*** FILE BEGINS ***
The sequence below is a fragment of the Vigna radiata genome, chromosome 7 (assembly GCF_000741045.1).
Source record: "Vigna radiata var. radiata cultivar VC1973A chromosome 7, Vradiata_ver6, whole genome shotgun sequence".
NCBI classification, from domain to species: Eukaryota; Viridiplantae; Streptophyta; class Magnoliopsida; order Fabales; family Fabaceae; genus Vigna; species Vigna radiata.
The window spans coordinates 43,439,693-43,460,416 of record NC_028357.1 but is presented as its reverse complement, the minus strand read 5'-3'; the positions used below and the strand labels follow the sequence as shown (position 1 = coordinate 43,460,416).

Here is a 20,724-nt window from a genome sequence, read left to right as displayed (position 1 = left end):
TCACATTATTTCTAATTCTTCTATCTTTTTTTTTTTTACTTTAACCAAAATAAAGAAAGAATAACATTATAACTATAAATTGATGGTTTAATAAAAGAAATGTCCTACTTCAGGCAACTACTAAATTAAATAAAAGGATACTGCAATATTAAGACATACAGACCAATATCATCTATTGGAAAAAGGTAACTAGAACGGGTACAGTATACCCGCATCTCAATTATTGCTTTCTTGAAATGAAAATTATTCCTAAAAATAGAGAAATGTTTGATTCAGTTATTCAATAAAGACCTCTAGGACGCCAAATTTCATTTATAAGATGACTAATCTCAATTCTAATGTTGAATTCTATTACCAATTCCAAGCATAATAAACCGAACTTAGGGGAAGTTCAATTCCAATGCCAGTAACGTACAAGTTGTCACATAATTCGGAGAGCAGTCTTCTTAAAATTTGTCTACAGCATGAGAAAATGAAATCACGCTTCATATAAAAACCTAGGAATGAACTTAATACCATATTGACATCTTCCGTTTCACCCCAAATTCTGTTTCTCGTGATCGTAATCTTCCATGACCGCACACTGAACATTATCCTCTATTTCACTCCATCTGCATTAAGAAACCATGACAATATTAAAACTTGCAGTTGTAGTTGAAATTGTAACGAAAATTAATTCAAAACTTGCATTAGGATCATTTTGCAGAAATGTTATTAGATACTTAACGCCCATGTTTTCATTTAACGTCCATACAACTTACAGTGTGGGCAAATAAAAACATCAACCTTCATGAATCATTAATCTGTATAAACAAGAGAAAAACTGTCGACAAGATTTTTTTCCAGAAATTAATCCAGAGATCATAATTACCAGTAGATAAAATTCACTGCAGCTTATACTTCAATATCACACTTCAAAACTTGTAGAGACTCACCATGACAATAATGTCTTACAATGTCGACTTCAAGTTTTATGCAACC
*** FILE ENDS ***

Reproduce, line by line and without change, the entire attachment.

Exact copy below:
The sequence below is a fragment of the Vigna radiata genome, chromosome 7 (assembly GCF_000741045.1).
Source record: "Vigna radiata var. radiata cultivar VC1973A chromosome 7, Vradiata_ver6, whole genome shotgun sequence".
NCBI classification, from domain to species: Eukaryota; Viridiplantae; Streptophyta; class Magnoliopsida; order Fabales; family Fabaceae; genus Vigna; species Vigna radiata.
The window spans coordinates 43,439,693-43,460,416 of record NC_028357.1 but is presented as its reverse complement, the minus strand read 5'-3'; the positions used below and the strand labels follow the sequence as shown (position 1 = coordinate 43,460,416).

Here is a 20,724-nt window from a genome sequence, read left to right as displayed (position 1 = left end):
TCACATTATTTCTAATTCTTCTATCTTTTTTTTTTTTACTTTAACCAAAATAAAGAAAGAATAACATTATAACTATAAATTGATGGTTTAATAAAAGAAATGTCCTACTTCAGGCAACTACTAAATTAAATAAAAGGATACTGCAATATTAAGACATACAGACCAATATCATCTATTGGAAAAAGGTAACTAGAACGGGTACAGTATACCCGCATCTCAATTATTGCTTTCTTGAAATGAAAATTATTCCTAAAAATAGAGAAATGTTTGATTCAGTTATTCAATAAAGACCTCTAGGACGCCAAATTTCATTTATAAGATGACTAATCTCAATTCTAATGTTGAATTCTATTACCAATTCCAAGCATAATAAACCGAACTTAGGGGAAGTTCAATTCCAATGCCAGTAACGTACAAGTTGTCACATAATTCGGAGAGCAGTCTTCTTAAAATTTGTCTACAGCATGAGAAAATGAAATCACGCTTCATATAAAAACCTAGGAATGAACTTAATACCATATTGACATCTTCCGTTTCACCCCAAATTCTGTTTCTCGTGATCGTAATCTTCCATGACCGCACACTGAACATTATCCTCTATTTCACTCCATCTGCATTAAGAAACCATGACAATATTAAAACTTGCAGTTGTAGTTGAAATTGTAACGAAAATTAATTCAAAACTTGCATTAGGATCATTTTGCAGAAATGTTATTAGATACTTAACGCCCATGTTTTCATTTAACGTCCATACAACTTACAGTGTGGGCAAATAAAAACATCAACCTTCATGAATCATTAATCTGTATAAACAAGAGAAAAACTGTCGACAAGATTTTTTTCCAGAAATTAATCCAGAGATCATAATTACCAGTAGATAAAATTCACTGCAGCTTATACTTCAATATCACACTTCAAAACTTGTAGAGACTCACCATGACAATAATGTCTTACAATGTCGACTTCAAGTTTTATGCAACC